David Bowie shares a birthday with Elvis Presley, January 8th; there’s a little trivia for you. Throughout his 48-year career, we have seen many sides of this legendary singer-songwriter/ performer/ actor. From the androgynous Ziggy Stardust to his stint as a soul singer, the ever-changing Bowie has always kept us guessing and has proven to be the key to his success. As he turned 68, please indulge me as I take a look back at some of the highlights of Bowie’s extraordinary run.
David Bowie started as a folk singer named Davie Jones, and after changing his name to Bowie, he released his self-titled debut. However, the album was released on the same day as the Beatles’ Sgt. Pepper’s Lonely Hearts Club Band and vanished into obscurity until many years later. His second release spawned the track “Space Oddity” which cracked the top 5 spot on the UK charts in 1969. Although subsequent albums were critical successes, he was having a hard time connecting with audiences.
In 1972 Bowie emerged from the studio with the masterpiece The Rise and Fall of Ziggy Stardust and the Spiders from Mars. David’s creation of a fictional rock star, Ziggy, proved to be a success as he became the character on a nightly basis. While the bisexual alien rock star was short lived, Bowie made his mark as he spurred the glam movement and inspired countless artists to jump on the bandwagon. The music, as well as the persona, were highly sexual, which only fueled the fire as he toured the world. Ziggy played his last show in 1973 at the Hammersmith Odeon in London much to the disappointment of fans.
Following Ziggy, Bowie released Aladdin Sane and a covers album called Pin Ups in 1973. By the time he got to Diamond Dogs and David Live in 1974, he was already hinting about what his next move would be. Young Americans was dubbed “Plastic Soul” by David and featured such notable artists such as David Sanborn, Luther Vandross and John Lennon. Lennon aided Bowie on the track “Fame” which gave the Thin White Duke his first number one in the States. The record was influenced by the Philly sound and contained several soulful tracks like “Win” and “Fascination.” It even gave a soulful makeover to the Lennon song “Across the Universe.” Following Young Americans, he offered up Station to Station which combined plastic soul with a more progressive feel.
In 1976, Bowie again reinvented himself by teaming up with ex Roxy Music member, Brian Eno. Fascinated by the German scene which included Kraftwerk, he set out to record the non-commercial album Low. Longtime fans were a bit perplexed by the album as David and Eno experimented with a synth-heavy sound. The record did contain some pop friendly tunes, but for the most part, it was dark and ominous as the duo created lush landscapes of sound. Their follow-up, Heroes, followed the same format as the previous recording, but would end the Eno and Bowie collaboration.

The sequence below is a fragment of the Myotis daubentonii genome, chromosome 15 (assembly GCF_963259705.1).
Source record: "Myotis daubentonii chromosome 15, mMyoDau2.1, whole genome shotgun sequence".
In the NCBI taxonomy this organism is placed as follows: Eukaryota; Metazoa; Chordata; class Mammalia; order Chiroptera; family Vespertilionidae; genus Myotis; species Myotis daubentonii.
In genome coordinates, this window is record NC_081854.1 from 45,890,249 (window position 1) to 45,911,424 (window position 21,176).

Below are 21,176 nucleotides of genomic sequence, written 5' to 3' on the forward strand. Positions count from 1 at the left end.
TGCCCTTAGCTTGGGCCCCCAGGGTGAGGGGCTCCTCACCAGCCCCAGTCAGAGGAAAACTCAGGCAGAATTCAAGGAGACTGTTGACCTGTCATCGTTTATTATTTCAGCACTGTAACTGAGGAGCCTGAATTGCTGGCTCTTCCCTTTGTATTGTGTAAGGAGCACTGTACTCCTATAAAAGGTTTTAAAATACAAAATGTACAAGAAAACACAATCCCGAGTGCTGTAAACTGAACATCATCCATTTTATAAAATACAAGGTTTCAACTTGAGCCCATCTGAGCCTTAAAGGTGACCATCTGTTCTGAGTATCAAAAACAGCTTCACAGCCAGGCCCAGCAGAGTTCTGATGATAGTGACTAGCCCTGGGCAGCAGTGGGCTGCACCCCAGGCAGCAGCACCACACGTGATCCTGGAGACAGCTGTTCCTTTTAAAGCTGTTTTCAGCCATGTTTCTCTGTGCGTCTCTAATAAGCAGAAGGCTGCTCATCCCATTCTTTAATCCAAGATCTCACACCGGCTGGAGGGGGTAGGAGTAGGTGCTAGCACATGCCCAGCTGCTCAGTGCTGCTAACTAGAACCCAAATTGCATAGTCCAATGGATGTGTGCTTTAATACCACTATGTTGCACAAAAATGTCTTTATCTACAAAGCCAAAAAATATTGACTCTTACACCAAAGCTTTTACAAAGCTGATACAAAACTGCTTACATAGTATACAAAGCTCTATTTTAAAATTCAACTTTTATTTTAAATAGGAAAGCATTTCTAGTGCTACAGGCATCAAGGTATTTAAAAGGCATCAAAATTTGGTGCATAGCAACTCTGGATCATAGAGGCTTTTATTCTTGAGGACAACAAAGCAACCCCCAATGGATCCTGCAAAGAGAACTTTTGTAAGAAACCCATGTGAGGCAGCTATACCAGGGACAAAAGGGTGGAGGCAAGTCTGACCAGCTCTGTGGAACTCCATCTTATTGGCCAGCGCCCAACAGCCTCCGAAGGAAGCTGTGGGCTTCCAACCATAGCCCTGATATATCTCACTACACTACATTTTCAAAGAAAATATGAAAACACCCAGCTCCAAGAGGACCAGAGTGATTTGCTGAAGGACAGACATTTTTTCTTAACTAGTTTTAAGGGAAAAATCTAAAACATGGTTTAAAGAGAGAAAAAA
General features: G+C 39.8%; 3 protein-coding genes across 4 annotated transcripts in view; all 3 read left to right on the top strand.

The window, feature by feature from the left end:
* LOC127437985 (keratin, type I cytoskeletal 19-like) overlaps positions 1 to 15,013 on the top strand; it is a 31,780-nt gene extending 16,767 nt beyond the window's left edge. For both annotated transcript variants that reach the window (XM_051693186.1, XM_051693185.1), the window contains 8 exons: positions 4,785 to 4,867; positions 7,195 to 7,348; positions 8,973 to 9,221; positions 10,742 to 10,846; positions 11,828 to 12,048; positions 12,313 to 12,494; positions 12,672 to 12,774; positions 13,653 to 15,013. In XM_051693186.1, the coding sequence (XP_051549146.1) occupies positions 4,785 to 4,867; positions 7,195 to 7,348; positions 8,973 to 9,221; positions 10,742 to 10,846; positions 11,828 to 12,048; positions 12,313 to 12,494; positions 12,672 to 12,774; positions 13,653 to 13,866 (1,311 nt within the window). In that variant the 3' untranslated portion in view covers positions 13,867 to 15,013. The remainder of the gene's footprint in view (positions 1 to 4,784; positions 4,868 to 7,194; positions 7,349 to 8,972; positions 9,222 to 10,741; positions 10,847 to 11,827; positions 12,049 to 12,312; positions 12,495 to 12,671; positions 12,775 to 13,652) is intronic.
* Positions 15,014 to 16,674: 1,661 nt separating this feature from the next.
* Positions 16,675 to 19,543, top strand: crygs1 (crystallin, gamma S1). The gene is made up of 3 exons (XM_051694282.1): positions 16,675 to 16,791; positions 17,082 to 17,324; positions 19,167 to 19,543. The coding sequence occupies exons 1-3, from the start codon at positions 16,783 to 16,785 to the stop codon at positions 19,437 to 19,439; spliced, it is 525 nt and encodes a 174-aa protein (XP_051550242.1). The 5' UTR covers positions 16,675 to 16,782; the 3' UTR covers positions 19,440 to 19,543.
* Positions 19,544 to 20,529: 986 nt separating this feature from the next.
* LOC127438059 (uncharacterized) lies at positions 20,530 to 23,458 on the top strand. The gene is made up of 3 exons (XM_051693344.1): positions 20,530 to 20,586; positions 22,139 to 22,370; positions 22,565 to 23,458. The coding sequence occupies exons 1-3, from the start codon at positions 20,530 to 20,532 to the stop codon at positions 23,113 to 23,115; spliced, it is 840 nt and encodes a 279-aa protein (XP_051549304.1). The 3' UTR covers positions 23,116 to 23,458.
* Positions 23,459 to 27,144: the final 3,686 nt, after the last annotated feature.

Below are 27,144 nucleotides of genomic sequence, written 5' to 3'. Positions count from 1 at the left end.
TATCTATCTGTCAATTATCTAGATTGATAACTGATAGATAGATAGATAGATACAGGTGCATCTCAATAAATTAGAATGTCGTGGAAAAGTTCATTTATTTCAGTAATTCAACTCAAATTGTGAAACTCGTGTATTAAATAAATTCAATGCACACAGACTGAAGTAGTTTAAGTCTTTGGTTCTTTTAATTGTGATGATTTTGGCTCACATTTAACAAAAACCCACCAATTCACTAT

As MTV broke into the scene, Bowie was fully prepared for the video age with the release of Scary Monsters (and Super Creeps). The album renewed the character from “Space Oddity,” Major Tom on “Ashes to Ashes.” David’s return to a rock format was greeted with open arms and introduced the rock icon to a new generation of fans.
Then it happened, Bowie captured the mainstream with his first pop album Let’s Dance. The release was embraced by the MTV generation as well as longtime fans. Guided by the riffs of Chic guitarist Nile Rodgers, the album sold seven million copies worldwide and featured hits such as “Modern Love” and “China Girl.” Stevie Ray Vaughan even made an appearance on the disc. Subsequent albums paled in comparison as Bowie slipped back into obscurity as he reunited with Eno to record Outside. Collaborations with the likes of Queen, Tina Turner and Mick Jagger kept him in the public eye and gave Bowie a few more hits.
Bowie was always more than a musician and when he wasn’t recording, he kept busy with acting roles and appeared in such films as The Man Who Fell To Earth, The Hunger, The Last Temptation of Christ and Basquiat, where he played his old friend, Andy Warhol. Accolades include, but are not limited to, a Grammy Lifetime Achievement Award; Rolling Stone Magazine ranked him 39th of 100 Greatest Rock Artists of All Time; In 1996, Bowie was inducted into the Rock and Roll Hall of Fame. His influence can be heard or felt in artists like Marilyn Manson, Lady Gaga, U2, Depeche Mode and even Madonna.
Bowie continued to record and tour throughout the 1990s and is still doing it in the 21st century. His 2013 album, The Next Day, caught a bit of flack by the Christian Right over the video of the title track – not surprising to longtime fans as he has been pushing the envelope for over four decades. To the disappointment of hardcore Bowie fans, his latter work has been vastly ignored by mainstream radio. Even so-called “alternative” stations are still playing works from as far back as “Space Oddity.” Yet, David Bowie has made his mark on music and his legendary voice still packs venues across the world. Happy belated birthday, David.